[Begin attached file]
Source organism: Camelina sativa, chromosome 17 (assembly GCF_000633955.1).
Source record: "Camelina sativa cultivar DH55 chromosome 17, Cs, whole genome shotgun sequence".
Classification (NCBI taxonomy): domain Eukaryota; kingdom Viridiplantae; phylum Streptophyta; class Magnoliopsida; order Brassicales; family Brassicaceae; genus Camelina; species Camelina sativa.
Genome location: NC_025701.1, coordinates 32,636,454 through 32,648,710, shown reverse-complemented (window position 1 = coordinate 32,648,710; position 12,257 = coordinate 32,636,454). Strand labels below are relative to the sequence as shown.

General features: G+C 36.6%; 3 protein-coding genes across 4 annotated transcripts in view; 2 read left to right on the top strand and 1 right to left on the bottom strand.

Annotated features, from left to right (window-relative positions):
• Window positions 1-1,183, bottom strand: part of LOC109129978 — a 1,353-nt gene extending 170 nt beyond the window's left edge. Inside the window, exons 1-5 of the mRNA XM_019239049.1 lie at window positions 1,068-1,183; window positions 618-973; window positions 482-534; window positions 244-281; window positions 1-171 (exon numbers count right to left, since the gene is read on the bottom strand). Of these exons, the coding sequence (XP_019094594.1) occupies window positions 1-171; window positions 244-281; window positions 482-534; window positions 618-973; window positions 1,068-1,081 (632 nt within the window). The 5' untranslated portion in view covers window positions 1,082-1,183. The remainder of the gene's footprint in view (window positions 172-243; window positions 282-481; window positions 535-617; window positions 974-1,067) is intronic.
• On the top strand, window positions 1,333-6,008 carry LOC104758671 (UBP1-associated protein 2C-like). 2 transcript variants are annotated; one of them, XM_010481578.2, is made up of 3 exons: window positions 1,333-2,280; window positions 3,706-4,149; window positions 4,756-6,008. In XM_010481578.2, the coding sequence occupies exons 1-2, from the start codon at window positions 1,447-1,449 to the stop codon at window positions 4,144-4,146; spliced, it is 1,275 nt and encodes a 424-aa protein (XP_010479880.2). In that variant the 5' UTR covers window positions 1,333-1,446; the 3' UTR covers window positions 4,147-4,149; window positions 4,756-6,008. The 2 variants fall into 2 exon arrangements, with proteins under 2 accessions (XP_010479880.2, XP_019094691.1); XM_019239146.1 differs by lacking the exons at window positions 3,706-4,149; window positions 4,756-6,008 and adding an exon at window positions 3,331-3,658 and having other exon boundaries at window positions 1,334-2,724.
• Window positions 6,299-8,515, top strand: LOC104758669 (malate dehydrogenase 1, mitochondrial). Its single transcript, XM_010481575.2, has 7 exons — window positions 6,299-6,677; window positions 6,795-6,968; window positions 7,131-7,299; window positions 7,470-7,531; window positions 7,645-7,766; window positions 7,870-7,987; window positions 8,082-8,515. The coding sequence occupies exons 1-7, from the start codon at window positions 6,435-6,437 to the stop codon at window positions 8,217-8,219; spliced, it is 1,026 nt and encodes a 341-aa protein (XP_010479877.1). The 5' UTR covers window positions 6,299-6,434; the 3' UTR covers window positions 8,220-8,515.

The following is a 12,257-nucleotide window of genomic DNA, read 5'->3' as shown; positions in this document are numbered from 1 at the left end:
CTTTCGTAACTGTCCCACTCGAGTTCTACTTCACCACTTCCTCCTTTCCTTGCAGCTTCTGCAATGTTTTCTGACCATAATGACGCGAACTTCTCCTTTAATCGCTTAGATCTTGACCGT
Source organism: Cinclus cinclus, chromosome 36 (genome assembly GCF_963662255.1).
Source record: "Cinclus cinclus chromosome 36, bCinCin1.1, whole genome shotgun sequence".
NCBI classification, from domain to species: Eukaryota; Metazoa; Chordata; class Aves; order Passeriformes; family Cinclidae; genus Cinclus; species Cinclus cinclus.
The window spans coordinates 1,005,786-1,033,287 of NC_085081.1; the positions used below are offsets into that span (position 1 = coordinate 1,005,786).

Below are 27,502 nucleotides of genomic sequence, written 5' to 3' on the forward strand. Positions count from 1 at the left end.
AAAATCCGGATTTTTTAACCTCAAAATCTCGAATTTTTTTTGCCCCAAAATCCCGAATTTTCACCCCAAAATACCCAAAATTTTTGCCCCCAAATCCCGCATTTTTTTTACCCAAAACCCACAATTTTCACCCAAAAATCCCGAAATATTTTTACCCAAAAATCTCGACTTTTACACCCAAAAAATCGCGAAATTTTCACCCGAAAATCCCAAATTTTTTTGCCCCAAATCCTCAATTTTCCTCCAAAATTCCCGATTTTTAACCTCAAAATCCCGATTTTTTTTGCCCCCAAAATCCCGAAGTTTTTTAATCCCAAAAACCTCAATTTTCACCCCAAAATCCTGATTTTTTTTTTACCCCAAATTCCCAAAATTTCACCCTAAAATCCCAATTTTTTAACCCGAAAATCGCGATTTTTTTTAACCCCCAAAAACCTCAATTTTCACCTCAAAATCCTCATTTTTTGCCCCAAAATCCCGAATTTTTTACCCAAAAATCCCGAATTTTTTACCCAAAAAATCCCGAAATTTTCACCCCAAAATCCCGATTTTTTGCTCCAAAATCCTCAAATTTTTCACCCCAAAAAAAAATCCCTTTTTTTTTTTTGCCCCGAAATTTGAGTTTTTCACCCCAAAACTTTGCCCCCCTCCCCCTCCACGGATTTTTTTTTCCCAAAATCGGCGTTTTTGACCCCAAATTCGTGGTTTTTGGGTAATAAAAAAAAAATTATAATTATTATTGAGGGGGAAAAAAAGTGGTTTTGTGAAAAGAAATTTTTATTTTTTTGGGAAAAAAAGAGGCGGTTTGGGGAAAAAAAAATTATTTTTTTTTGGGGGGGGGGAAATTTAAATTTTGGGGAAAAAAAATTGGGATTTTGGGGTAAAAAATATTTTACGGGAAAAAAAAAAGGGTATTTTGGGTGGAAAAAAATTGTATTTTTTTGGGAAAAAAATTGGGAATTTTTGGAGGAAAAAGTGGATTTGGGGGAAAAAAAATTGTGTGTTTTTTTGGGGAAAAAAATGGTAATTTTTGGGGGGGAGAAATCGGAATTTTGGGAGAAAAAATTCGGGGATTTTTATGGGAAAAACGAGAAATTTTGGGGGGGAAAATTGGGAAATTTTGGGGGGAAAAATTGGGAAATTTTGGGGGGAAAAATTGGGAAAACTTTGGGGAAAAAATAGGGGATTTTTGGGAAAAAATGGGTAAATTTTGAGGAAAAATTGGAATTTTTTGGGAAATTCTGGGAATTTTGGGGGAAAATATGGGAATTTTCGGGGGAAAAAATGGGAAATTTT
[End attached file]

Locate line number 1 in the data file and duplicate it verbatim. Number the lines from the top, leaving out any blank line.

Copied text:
Source organism: Camelina sativa, chromosome 17 (assembly GCF_000633955.1).